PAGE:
[Lois] So my book’s available at Barnes and Noble, or at Amazon, and The STEM Club Goes Exploring, you can also find if there are librarians or teachers if they have Net Galley access, then they can actually get a free download of the e-version, so that they can check that out and see if they want to look at it for their own school.
[Pius] Great. And if someone wants to connect with you or just find out more about what you’re doing, how can they do that?
[Lois] My website is www.myfuturestory.com, and I’m also on Twitter as just @LoisMelbourne. And then we have the Facebook page is myfuturestories, plural, is a group there where we’re really doing a lot of reposting of content that’s out there, but really trying to aggregate things, especially for teachers and parents that are wanting to help their kids explore.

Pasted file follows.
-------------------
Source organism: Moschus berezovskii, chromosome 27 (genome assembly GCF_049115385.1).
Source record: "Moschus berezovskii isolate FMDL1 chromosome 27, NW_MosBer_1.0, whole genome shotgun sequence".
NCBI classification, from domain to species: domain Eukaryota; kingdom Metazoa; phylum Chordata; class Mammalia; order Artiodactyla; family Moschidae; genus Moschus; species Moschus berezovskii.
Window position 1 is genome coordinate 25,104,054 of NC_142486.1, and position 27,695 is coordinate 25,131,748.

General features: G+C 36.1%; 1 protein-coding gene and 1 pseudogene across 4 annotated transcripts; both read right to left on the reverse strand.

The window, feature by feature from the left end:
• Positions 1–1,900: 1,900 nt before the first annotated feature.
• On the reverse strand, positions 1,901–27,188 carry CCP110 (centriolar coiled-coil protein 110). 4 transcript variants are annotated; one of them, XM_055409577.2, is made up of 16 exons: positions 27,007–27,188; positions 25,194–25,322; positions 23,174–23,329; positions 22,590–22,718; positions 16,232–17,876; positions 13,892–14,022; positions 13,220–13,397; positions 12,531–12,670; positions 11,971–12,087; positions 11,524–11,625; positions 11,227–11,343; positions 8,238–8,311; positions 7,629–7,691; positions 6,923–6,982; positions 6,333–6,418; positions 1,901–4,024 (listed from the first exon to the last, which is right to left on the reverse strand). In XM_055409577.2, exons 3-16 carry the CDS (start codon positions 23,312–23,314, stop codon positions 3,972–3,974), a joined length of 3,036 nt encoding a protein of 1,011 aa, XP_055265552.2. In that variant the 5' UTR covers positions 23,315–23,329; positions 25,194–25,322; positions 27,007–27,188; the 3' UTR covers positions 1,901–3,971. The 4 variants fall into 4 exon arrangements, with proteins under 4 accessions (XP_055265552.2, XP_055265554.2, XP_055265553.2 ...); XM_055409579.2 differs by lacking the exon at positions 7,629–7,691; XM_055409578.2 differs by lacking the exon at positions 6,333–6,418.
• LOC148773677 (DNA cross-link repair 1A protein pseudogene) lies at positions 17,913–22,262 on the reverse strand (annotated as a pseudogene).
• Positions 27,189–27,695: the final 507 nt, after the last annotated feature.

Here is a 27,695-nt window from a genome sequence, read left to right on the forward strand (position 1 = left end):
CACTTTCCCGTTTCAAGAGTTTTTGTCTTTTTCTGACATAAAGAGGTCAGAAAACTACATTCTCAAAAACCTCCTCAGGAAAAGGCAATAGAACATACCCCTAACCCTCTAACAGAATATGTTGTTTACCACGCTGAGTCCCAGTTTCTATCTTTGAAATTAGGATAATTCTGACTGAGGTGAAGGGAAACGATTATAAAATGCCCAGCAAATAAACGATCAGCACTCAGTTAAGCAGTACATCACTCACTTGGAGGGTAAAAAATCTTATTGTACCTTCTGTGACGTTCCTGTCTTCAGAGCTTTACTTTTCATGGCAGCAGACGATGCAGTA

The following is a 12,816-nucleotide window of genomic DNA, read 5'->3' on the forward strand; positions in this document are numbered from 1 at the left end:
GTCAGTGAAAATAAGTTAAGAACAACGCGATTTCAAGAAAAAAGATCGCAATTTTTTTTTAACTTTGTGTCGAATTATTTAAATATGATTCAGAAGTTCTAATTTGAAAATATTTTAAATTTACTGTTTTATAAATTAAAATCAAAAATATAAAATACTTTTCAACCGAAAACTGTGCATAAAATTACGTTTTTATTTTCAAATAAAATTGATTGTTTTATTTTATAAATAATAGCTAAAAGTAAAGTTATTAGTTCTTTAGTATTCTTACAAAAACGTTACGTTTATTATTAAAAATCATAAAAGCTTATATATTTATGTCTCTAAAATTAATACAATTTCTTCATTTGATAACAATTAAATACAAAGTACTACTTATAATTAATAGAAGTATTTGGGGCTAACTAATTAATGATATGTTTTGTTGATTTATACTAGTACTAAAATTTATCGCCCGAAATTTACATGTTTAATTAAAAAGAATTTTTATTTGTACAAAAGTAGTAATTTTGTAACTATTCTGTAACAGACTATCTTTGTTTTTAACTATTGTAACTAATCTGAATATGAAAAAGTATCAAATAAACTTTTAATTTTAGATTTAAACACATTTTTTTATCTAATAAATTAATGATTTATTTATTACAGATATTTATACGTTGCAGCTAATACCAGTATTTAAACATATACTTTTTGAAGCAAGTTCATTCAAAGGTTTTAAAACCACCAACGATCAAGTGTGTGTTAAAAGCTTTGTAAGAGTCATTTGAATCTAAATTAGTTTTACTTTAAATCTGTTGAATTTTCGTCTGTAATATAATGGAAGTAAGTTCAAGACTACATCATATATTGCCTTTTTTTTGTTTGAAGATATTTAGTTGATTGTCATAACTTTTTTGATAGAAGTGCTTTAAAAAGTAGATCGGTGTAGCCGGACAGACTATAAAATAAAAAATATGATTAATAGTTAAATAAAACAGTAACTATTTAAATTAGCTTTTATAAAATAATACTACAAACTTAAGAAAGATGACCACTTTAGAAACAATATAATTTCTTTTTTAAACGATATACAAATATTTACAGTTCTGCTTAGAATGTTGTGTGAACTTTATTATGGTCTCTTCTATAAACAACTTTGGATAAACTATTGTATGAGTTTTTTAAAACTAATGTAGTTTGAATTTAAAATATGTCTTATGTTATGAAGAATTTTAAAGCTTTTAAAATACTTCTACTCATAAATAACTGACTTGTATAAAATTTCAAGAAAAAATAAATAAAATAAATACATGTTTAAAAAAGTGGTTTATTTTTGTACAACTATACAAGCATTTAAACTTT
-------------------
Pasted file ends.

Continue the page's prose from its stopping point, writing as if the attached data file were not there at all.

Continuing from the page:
[Pius] OK, that sounds excellent. Lois, thank you so much, and good luck with all your work.
[Lois] Thank you, and I look forward to more of your podcasts.
[Pius] [laughs] Thanks.
[Pius] Links to Lois Melbourne’s website and Twitter are in the show notes. You can connect ot this podcast on Facebook, Google Play, iTunes, and other media. Check out the podcast website for all the links: www.k12engineering.net. Thanks for subscribing and reviewing the show, and please listen in next time.
[Pius] The views expressed in this podcast are our own, and they’re not necessarily the opinions of any schools or other groups with which we might be connected. Our theme music comes from “School Zone” by The Honorable Sleaze. Our interlude music is from “Theme P” by Steve Combs, and our closing music is from “Late for School” by Bleepter. All are used under Creative Commons Attribution Licenses.